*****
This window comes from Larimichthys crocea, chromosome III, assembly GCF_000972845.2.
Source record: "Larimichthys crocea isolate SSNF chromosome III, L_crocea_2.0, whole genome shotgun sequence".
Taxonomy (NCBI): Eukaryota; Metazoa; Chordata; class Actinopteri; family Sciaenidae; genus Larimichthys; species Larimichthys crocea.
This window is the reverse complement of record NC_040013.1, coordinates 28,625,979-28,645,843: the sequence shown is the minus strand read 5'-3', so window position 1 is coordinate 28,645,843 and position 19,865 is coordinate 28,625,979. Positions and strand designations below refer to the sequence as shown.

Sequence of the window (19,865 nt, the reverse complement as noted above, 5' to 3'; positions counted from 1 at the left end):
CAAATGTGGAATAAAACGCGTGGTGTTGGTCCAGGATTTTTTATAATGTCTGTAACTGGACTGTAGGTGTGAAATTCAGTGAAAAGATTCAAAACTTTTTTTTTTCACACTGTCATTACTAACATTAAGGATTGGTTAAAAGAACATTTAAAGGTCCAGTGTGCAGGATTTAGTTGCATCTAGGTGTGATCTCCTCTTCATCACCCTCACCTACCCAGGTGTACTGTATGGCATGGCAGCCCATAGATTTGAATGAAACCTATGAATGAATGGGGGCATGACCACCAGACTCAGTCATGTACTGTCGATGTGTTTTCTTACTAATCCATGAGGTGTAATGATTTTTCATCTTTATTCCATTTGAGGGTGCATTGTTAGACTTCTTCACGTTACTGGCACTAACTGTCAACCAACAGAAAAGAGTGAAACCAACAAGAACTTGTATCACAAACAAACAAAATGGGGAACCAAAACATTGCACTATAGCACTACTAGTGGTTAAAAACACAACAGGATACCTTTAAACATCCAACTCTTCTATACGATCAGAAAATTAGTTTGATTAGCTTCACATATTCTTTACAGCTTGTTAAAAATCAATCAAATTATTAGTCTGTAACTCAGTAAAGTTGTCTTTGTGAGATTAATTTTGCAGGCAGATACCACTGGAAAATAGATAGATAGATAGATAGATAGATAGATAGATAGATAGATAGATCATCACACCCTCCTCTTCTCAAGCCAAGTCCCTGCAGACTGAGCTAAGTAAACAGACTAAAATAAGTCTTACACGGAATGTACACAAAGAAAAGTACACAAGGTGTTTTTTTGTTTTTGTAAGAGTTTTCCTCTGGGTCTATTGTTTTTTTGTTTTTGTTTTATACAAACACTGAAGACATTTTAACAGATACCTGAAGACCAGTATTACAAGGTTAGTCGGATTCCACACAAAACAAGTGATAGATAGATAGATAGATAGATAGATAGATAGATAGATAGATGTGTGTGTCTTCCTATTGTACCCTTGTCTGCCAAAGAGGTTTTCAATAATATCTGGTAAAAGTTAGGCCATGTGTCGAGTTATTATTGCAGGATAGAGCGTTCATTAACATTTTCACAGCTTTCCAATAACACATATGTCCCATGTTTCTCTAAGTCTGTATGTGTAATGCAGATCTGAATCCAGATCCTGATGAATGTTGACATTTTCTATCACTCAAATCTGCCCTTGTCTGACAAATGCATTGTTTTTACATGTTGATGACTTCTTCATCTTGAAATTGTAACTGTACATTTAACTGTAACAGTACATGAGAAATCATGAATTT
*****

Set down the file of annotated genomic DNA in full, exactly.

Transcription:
This window comes from Larimichthys crocea, chromosome III, assembly GCF_000972845.2.
Source record: "Larimichthys crocea isolate SSNF chromosome III, L_crocea_2.0, whole genome shotgun sequence".
Taxonomy (NCBI): Eukaryota; Metazoa; Chordata; class Actinopteri; family Sciaenidae; genus Larimichthys; species Larimichthys crocea.
This window is the reverse complement of record NC_040013.1, coordinates 28,625,979-28,645,843: the sequence shown is the minus strand read 5'-3', so window position 1 is coordinate 28,645,843 and position 19,865 is coordinate 28,625,979. Positions and strand designations below refer to the sequence as shown.

Sequence of the window (19,865 nt, the reverse complement as noted above, 5' to 3'; positions counted from 1 at the left end):
CAAATGTGGAATAAAACGCGTGGTGTTGGTCCAGGATTTTTTATAATGTCTGTAACTGGACTGTAGGTGTGAAATTCAGTGAAAAGATTCAAAACTTTTTTTTTTCACACTGTCATTACTAACATTAAGGATTGGTTAAAAGAACATTTAAAGGTCCAGTGTGCAGGATTTAGTTGCATCTAGGTGTGATCTCCTCTTCATCACCCTCACCTACCCAGGTGTACTGTATGGCATGGCAGCCCATAGATTTGAATGAAACCTATGAATGAATGGGGGCATGACCACCAGACTCAGTCATGTACTGTCGATGTGTTTTCTTACTAATCCATGAGGTGTAATGATTTTTCATCTTTATTCCATTTGAGGGTGCATTGTTAGACTTCTTCACGTTACTGGCACTAACTGTCAACCAACAGAAAAGAGTGAAACCAACAAGAACTTGTATCACAAACAAACAAAATGGGGAACCAAAACATTGCACTATAGCACTACTAGTGGTTAAAAACACAACAGGATACCTTTAAACATCCAACTCTTCTATACGATCAGAAAATTAGTTTGATTAGCTTCACATATTCTTTACAGCTTGTTAAAAATCAATCAAATTATTAGTCTGTAACTCAGTAAAGTTGTCTTTGTGAGATTAATTTTGCAGGCAGATACCACTGGAAAATAGATAGATAGATAGATAGATAGATAGATAGATAGATAGATAGATCATCACACCCTCCTCTTCTCAAGCCAAGTCCCTGCAGACTGAGCTAAGTAAACAGACTAAAATAAGTCTTACACGGAATGTACACAAAGAAAAGTACACAAGGTGTTTTTTTGTTTTTGTAAGAGTTTTCCTCTGGGTCTATTGTTTTTTTGTTTTTGTTTTATACAAACACTGAAGACATTTTAACAGATACCTGAAGACCAGTATTACAAGGTTAGTCGGATTCCACACAAAACAAGTGATAGATAGATAGATAGATAGATAGATAGATAGATAGATAGATGTGTGTGTCTTCCTATTGTACCCTTGTCTGCCAAAGAGGTTTTCAATAATATCTGGTAAAAGTTAGGCCATGTGTCGAGTTATTATTGCAGGATAGAGCGTTCATTAACATTTTCACAGCTTTCCAATAACACATATGTCCCATGTTTCTCTAAGTCTGTATGTGTAATGCAGATCTGAATCCAGATCCTGATGAATGTTGACATTTTCTATCACTCAAATCTGCCCTTGTCTGACAAATGCATTGTTTTTACATGTTGATGACTTCTTCATCTTGAAATTGTAACTGTACATTTAACTGTAACAGTACATGAGAAATCATGAATTT